Financial Aid Awareness Month is observed in February. Many of us want to receive a formal education but when it comes to paying school fees, we are overwhelmed by the costs. That’s where financial aid comes into play. Throughout this month, information is shared with the hope to help people understand the steps required to access aid and the options available. Many Schools encourage FAFSA® (Free Application for Federal Student Aid) so if you are interested in attaining a higher education after high school and are curious about how you can cut some costs. This month is the perfect time to get to know a little more about your college or university funding process.
Useful Financial Aid Awareness Month Resources
Financial Aid can be a tricky area to navigate and so we’ve compiled a list of resources and information to help you through it.
History of Financial Aid Awareness Month
So you may be wondering, what exactly is financial aid and how can we access it? In the United States, it is a type of funding made available exclusively to students within the country who may be interested in attending a post-secondary education be it college or university. This funding is really useful and helps to cover several costs for students.
Financial aid has been around for a long time. Around the 16th Century, it began as philanthropy from the rich members of the society to the poor. In subsequent years in the 1950s, colleges were endowed with scholarship funds and eventually had to develop their own formulas on how to hand out these funds. Then in 1964, the Economic Opportunity Act was signed by President Lyndon B. Johnson. He established this act as a way to provide students in need of funding for their education through a college work-study program where the institution provided for its students’ part-time employment while they pursued their studies.
In the following year President Lyndon passed the Higher Education Act of 1965. This new law established the U.S. federal government as the primary provider of financial aid. Since the enactment of this law, the bid to use financial aid to support students has avalanched into a sea of bureaucracy in which many people get lost.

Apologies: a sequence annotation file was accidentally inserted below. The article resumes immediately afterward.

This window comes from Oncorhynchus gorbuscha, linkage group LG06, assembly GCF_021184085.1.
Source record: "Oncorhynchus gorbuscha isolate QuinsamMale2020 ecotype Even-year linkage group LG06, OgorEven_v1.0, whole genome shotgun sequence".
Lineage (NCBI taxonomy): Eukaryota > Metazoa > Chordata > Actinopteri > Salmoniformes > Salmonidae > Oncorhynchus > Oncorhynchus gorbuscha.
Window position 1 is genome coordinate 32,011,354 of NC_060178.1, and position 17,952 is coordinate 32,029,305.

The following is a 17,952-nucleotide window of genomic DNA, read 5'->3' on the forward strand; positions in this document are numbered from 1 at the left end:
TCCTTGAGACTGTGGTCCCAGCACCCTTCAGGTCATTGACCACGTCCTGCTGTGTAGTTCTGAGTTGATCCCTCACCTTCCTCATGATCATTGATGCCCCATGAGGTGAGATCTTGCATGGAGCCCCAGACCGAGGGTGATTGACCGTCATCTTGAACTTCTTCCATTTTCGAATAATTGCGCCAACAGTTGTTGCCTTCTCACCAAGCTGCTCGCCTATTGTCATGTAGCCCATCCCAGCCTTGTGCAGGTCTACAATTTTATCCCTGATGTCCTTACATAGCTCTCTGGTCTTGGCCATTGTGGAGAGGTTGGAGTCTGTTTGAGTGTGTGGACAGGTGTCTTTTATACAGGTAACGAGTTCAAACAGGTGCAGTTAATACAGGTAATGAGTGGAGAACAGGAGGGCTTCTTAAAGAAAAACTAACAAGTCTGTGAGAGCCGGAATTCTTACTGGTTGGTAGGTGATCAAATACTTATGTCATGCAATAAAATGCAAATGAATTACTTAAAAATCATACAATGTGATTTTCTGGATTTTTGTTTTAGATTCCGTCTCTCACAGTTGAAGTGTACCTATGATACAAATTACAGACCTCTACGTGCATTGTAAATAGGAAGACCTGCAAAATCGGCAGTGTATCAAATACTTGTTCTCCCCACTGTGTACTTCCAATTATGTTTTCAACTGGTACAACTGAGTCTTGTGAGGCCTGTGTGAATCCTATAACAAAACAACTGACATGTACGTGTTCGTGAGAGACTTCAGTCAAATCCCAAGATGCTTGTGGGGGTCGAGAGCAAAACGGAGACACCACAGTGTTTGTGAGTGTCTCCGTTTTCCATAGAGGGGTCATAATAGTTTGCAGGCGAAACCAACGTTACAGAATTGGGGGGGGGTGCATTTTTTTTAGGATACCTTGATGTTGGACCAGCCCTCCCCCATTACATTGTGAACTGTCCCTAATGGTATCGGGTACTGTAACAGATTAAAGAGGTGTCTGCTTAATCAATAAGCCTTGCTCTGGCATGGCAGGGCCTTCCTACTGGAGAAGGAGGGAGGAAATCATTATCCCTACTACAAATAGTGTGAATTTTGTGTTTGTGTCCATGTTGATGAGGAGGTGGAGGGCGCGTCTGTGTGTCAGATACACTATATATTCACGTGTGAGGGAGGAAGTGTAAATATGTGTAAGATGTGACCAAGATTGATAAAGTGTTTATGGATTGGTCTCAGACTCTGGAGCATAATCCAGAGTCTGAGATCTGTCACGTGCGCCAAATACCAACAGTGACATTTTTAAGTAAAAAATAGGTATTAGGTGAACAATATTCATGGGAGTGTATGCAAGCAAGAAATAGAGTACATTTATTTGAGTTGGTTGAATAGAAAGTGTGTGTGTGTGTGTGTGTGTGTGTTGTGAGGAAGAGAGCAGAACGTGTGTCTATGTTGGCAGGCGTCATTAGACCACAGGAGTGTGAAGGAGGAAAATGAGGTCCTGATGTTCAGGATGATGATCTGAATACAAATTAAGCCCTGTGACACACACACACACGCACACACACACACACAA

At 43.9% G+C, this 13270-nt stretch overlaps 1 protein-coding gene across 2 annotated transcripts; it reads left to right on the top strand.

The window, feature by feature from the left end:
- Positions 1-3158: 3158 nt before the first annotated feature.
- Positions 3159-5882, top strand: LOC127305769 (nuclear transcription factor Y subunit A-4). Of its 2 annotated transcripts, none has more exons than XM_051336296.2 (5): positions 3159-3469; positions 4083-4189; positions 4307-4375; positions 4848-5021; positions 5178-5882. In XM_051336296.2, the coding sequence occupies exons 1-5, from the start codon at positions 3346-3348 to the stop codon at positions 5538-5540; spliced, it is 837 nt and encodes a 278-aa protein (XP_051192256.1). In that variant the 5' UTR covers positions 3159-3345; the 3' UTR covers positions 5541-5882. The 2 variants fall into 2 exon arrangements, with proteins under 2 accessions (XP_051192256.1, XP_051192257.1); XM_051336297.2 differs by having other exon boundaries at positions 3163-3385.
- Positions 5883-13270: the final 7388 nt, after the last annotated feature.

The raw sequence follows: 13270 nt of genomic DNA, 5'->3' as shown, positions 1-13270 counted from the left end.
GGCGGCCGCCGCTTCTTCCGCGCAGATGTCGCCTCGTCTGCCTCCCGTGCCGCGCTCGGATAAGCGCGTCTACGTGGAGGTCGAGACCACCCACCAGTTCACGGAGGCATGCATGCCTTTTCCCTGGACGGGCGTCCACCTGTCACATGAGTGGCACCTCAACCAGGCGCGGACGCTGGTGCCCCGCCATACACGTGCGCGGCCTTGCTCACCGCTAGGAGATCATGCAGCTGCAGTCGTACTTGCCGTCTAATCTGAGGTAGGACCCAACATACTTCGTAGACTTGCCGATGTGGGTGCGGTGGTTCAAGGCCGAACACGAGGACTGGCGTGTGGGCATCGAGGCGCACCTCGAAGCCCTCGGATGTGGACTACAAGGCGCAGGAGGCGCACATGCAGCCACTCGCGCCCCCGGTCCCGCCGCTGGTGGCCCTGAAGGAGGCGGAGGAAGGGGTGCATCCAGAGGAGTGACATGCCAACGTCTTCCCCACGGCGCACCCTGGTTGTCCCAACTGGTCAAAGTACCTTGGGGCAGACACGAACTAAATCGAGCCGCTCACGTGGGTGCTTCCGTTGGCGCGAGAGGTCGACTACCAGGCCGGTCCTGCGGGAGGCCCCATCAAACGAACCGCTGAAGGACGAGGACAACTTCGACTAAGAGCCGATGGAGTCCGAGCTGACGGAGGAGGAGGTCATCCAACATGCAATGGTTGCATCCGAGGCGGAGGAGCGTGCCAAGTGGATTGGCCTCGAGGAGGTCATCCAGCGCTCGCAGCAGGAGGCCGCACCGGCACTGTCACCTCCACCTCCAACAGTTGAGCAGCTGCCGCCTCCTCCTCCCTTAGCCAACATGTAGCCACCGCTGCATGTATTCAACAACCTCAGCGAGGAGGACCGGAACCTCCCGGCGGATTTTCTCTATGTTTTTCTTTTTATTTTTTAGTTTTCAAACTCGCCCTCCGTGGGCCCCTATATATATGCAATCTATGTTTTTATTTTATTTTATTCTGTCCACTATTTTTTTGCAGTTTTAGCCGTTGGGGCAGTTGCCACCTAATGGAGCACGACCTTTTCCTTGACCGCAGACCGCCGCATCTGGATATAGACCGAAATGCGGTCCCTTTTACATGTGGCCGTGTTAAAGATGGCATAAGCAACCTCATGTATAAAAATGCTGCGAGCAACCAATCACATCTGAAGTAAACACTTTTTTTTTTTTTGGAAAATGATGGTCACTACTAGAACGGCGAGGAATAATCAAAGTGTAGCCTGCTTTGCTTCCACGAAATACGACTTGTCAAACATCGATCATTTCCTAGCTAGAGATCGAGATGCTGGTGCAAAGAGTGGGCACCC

However let us not be alarmed as there are many options to pick from if one chooses this route to support their education from student loans to student grants, work-study, tax credits, and other state programs. To provide crucial information to students and families about access to federal, state, and institutional student aid, Financial Aid Awareness Month has been initiated.
Financial Aid Awareness Month timeline
The act introduces the framework for many components of financial aid.
The Middle Income Student Assistance Act helps undergraduates regardless of need.
Over 2.7 million students receive the Pell Grants, many from families making $20,000.
85% of full-time undergraduate students receive financial aid.
Financial Aid Awareness Month FAQs
What is FAFSA®?
FAFSA® is short for the Free Application for Federal Student Aid. The form is used to apply for federal student aid, as well as financial aid from the government, colleges, and universities.
Who is eligible for FAFSA®?
FAFSA® is available to all U.S. citizens or an eligible non-citizen that has a valid social security number and can demonstrate a financial need. All students are encouraged to apply even if they feel they are not eligible.
Do you need to pay back FAFSA®?
FAFSA® in itself is actually a free form and not the financial aid itself so you do not have to pay it back.
How to Observe Financial Aid Awareness Month
I’m sure we all have a relative or friend looking for the opportunity to continue into higher education but don’t have the necessary information to navigate the aid process. This is as good a time as ever to share any relevant information that may assist them.
This month there is most likely going to be a stampede of information about financial aid options, so if you’re a prospective student, this is your opportunity to educate yourself on the options you have.
Complete the FAFSA
One of the good things about completing the FAFSA® form is that it’s free of charge. So there is no harm in trying. Filing it out can only help you determine if you’re eligible for any of the federal, state, and college financial aid programs.
5 Facts You Didn’t Know About Financial Aid Resources
Aid comes in different forms
It can be a college grant, aid from the federal and state governments, or a scholarship.
You can calculate your loan online
Access how much aid you can get based on your family’s income and your school average.
Sometimes it is free money
Grants and Scholarships aren’t paid back if you meet the requirements, unlike student loans.
It’s pretty common
Over 80% of students have received student loans, grants, or some kind of financial support.
Keep your grades up
Your G.P.A. needs to be between a 4.0 to a 2.0 to be eligible for most financial aid.
Why Financial Aid Awareness Month is Important
It raises awareness for financial aid
Families and students get to know about the possibilities of federal and state student aid programs and information on how they can gain access. Do your bit and spread awareness today.
It gives us ideas on how to cut college costs
The grants, loans, and aid are one thing but this month also spotlights interesting ways on how students can reduce spending by learning about student discounts. They can also learn about other ways to save money while earning their degree.
It educates us on how stuff works
There are still many people who have been granted financial aid and do not have enough information and knowledge about what they signed up for. This is a good time as ever to find out about your current status and make more comprehensive decisions concerning your future.
Financial Aid Awareness Month dates